interview with Charlotte Wolff – alternatives to the word ‘lesbian’

Charlotte Wolff, pioneer in the field of lesbian and bisexual studies, on why she thinks the word “lesbian” is “absolutely idiotic”. 

James D. Steakley’s interview with Charlotte Wolff in June, 1981, West Berlin:

Wolff: It is my aim, I am driven to do it, to go into some subject, into some land of science or art where nobody has been before. It sounds odd, because somebody always has been there before, somewhere, sometime. There is nothing new in the world… many have said it. Yet, the pioneer spirit certainly drove me to do the first, if I may say so, the first scientific study on lesbianism, Love Between Women. Incidentally, I called my book “Love Between Women” because I think that the nomination “lesbian” is absolutely idiotic.

Steakley: Could we talk about that? Why do you think the word “lesbian” is idiotic?

Wolff: Well, “idiotic” is very strong. You see, it is a woman who loves women, this is what I want to call her. Why go back to Lesbos for the word, to Sappho – who, by the way, was a bisexual woman. Of course, all her greatest poems, her great art, is concentrated on her love for women. Yet, I call her bisexual – I cannot now go into the exact meaning of this word; you can read it in my books. Anyhow, to relate women of our time to six hundred years before the birth of Christ, and then give them the name “lesbian,” seems to me ridiculous.

Steakley: You think it’s a mythologization or falsification of some kind?

Wolff: No, not a falsification, because love between women, as love itself, is as eternal as any love. It has a quality which does not essentially change. Therefore it’s not a falsification; rather, it’s too much of a specification. This word “lesbian” makes it too specific, and it relates it to a special point in history to which it does not belong exclusively. Also, like the words “love” and “God” and so many others, it has acquired a general denigration of the state of being and the state of loving, which should be neither diluted in meaning nor falsified. Though I am not always believed by the women who love women, I do think that romanticism and love, the aesthetic sense, play a very particular part in love between women. The word “homosexuality,” generally related to males, is also not right to me. I would call it “love between men.” If anybody thinks “love” is perhaps too general, at least you can have some idea of what it is. The nomination “homosexuality” again leaves out the essential point. It leaves out the emotional. Why should the word suggest primarily “sex between men”? – Unless we talk about prostitution, for which I have no prejudice at all: Why not? – But if we speak of the real, essential relationship between men, I would also say the decisive point is emotion. Could you agree to that, Jim?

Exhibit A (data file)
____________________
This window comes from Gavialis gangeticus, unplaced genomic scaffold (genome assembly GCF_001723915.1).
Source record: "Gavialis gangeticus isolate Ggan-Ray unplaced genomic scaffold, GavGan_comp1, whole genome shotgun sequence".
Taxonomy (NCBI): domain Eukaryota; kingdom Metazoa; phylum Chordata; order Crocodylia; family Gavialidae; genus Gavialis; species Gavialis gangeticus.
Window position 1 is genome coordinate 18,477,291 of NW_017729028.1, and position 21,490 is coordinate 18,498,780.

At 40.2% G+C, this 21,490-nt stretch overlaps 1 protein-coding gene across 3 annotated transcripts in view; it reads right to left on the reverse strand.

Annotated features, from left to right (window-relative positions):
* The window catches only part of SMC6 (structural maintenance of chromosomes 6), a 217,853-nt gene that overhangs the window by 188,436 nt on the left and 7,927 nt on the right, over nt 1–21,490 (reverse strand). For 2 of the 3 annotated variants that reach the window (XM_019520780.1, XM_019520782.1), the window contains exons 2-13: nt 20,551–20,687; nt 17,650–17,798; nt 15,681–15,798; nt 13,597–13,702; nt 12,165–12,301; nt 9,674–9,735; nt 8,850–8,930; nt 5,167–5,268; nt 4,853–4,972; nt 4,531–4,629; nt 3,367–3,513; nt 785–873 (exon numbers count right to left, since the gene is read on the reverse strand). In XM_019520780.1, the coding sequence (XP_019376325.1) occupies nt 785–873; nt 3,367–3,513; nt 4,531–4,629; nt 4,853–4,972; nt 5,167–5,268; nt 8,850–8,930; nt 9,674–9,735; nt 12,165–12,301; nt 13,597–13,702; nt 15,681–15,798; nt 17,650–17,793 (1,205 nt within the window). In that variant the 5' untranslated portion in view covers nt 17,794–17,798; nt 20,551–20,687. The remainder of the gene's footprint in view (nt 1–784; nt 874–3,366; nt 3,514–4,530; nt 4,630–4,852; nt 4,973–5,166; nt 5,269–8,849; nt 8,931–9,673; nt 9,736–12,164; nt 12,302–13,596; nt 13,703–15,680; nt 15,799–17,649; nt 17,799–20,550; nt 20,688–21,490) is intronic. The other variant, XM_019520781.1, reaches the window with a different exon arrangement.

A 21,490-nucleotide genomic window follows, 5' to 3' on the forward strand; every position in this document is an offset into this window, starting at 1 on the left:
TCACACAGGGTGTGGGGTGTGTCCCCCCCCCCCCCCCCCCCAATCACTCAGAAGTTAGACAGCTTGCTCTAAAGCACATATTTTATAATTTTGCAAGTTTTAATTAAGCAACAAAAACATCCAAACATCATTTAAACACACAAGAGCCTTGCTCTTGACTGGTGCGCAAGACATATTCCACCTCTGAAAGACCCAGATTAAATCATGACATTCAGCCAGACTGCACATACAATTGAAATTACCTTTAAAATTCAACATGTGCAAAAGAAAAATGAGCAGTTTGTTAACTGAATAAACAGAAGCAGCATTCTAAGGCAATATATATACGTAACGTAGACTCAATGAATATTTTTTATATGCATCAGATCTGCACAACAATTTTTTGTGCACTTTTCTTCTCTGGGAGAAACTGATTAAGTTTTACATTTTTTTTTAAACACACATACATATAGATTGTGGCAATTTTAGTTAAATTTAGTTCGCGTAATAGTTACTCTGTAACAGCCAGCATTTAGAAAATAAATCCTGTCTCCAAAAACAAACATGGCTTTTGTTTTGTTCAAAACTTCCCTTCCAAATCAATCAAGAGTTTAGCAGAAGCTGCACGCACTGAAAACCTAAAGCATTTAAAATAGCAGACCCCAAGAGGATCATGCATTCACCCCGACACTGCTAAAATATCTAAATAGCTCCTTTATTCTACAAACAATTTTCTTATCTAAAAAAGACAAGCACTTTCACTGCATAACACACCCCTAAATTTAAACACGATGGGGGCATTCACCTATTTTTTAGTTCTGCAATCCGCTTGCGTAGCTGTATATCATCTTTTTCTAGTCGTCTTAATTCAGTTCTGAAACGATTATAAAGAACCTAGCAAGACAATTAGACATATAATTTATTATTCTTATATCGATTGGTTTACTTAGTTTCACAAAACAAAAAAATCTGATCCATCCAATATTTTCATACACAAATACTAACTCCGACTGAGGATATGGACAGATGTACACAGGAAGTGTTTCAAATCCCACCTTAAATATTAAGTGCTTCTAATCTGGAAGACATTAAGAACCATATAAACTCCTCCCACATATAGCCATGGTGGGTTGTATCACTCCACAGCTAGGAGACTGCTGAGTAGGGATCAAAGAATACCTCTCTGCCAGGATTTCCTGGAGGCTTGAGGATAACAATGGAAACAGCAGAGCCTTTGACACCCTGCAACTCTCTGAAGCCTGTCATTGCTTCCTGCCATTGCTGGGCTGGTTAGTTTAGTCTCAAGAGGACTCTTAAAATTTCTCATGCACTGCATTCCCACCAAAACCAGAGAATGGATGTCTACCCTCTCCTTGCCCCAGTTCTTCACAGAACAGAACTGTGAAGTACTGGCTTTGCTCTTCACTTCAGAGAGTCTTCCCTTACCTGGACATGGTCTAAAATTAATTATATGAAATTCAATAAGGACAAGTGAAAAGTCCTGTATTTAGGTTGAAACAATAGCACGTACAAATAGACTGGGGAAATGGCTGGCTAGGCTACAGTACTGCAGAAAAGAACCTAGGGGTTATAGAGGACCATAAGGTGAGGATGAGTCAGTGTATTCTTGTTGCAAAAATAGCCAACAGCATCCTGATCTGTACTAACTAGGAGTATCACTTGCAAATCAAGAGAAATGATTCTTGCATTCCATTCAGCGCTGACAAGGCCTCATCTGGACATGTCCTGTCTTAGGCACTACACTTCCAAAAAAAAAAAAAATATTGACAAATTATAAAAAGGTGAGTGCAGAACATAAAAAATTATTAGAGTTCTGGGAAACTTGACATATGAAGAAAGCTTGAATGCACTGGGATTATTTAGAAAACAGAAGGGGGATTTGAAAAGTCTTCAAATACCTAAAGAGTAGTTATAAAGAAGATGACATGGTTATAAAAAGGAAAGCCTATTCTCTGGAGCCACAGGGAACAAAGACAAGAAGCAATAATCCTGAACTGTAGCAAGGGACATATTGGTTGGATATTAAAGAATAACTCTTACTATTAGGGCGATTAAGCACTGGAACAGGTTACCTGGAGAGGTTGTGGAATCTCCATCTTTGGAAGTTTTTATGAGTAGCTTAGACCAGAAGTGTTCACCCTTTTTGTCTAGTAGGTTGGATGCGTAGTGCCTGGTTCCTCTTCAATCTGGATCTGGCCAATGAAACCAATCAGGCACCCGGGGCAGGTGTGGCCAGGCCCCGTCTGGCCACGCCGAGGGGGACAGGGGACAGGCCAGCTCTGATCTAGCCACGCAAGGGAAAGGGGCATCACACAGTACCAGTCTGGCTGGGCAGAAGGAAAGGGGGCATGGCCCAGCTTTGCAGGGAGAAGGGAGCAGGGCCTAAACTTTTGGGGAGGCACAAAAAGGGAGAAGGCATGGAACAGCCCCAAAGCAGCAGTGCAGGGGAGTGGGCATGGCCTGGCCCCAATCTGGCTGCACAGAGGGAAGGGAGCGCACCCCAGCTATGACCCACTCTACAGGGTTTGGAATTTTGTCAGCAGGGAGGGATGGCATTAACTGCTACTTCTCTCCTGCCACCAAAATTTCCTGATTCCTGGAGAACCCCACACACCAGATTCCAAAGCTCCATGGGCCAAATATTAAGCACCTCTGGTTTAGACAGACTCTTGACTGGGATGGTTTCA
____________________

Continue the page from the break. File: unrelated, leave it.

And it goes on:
Wolff: Of course, a woman who comes into a new form wants to grasp at something which comes from a previous time. What it really is, is not yet born. I tried in my book, Love Between Women, to coin a new term. I said, the essential thing is emotion. Then let’s call it “homoemotionality between women”: a female homoemotionality.

Steakley: It’s related to the word “homophilia.”

Wolff: Yes, though the word “homophilia” is too weak. You can be homophilic even if you’re heterosexual. That is not direct enough. It doesn’t hit the point. “Homoemotional” does. But there’s another difference. In my view, the emotion is far stronger for women as a rule, and implies a far stronger center than for men. But I want to emphasize at once that emotion naturally has not only a neurotic aspect; real emotion is directly erotic. Without the erotic element you have no emotion at all. Therefore, the sexual aspect of what still is called “lesbianism” is bound up with the homoemotion. I was just in Dilsseldorf and had a disputation with three professors on my book, Bisexuality. I said that sex without emotion is a more or less onanistic reflex. The reaction was terribly funny. The only one who understood me was a professor of theology, a Roman Catholic. The psychiatrists only spoke about the pleasure principle. “Leave me alone with your pleasure principle,” I said. “You are incarcerated in an old idea which is hardly useful anymore.” This idea of Freud on the pleasure principle is old hat. Any sex which is not a product of the erotic imagination – which in itself can only come from emotion – can make no sense, can be no inspiration for the human being at all. That’s what Magnus Hirschfeld said so wonderfully: homosexual love is life-giving for both body and soul.

Charlotte Wolff (30 September 1897 – 12 September 1986) was a German-British physician whose writings on lesbianism and bisexuality were influential early works in the field. She studied at several German universities, was a student of Husserl and Heidegger, and received her M.D. in 1928 from Humboldt University in Berlin. She fled to France in 1933 and settled permanently in London in 1936, where she practiced as a psychiatrist for many years. She was made a Fellow of the British Psychological Society in 1941. Publications include: The Human Hand (1942), A Psychology of Gesture (1942), The Hand in Psychological Diagnosis (1951), On the Way to Myself (autobiography, 1969), Love Between Women (1971), An Older Love (novel, 1976), Bisexuality (1977).

Steakley, James D., and Charlotte Wolff. “Love between women and love between men: Interview with Charlotte Wolff.” New German Critique 23 (1981): 73-81.

Featured Image: Sappho by William Adolphe Bouguereau


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